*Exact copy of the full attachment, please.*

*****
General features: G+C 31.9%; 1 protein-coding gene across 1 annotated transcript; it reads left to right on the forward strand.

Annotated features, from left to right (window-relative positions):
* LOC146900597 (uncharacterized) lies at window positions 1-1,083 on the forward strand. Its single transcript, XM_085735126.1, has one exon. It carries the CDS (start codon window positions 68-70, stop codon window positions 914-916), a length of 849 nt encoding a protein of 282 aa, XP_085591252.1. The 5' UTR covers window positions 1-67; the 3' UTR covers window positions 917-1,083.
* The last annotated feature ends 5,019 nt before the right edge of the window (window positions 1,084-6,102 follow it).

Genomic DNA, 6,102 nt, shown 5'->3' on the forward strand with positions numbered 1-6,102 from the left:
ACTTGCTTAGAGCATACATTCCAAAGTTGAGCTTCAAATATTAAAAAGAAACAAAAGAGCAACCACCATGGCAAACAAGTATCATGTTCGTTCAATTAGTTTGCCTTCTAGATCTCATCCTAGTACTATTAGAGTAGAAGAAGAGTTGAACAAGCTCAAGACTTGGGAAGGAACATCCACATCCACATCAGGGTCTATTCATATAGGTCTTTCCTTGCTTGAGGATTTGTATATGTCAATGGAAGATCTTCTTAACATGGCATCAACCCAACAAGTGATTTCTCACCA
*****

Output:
General features: G+C 31.9%; 1 protein-coding gene across 1 annotated transcript; it reads left to right on the forward strand.

Annotated features, from left to right (window-relative positions):
* LOC146900597 (uncharacterized) lies at window positions 1-1,083 on the forward strand. Its single transcript, XM_085735126.1, has one exon. It carries the CDS (start codon window positions 68-70, stop codon window positions 914-916), a length of 849 nt encoding a protein of 282 aa, XP_085591252.1. The 5' UTR covers window positions 1-67; the 3' UTR covers window positions 917-1,083.
* The last annotated feature ends 5,019 nt before the right edge of the window (window positions 1,084-6,102 follow it).

Genomic DNA, 6,102 nt, shown 5'->3' on the forward strand with positions numbered 1-6,102 from the left:
ACTTGCTTAGAGCATACATTCCAAAGTTGAGCTTCAAATATTAAAAAGAAACAAAAGAGCAACCACCATGGCAAACAAGTATCATGTTCGTTCAATTAGTTTGCCTTCTAGATCTCATCCTAGTACTATTAGAGTAGAAGAAGAGTTGAACAAGCTCAAGACTTGGGAAGGAACATCCACATCCACATCAGGGTCTATTCATATAGGTCTTTCCTTGCTTGAGGATTTGTATATGTCAATGGAAGATCTTCTTAACATGGCATCAACCCAACAAGTGATTTCTCACCA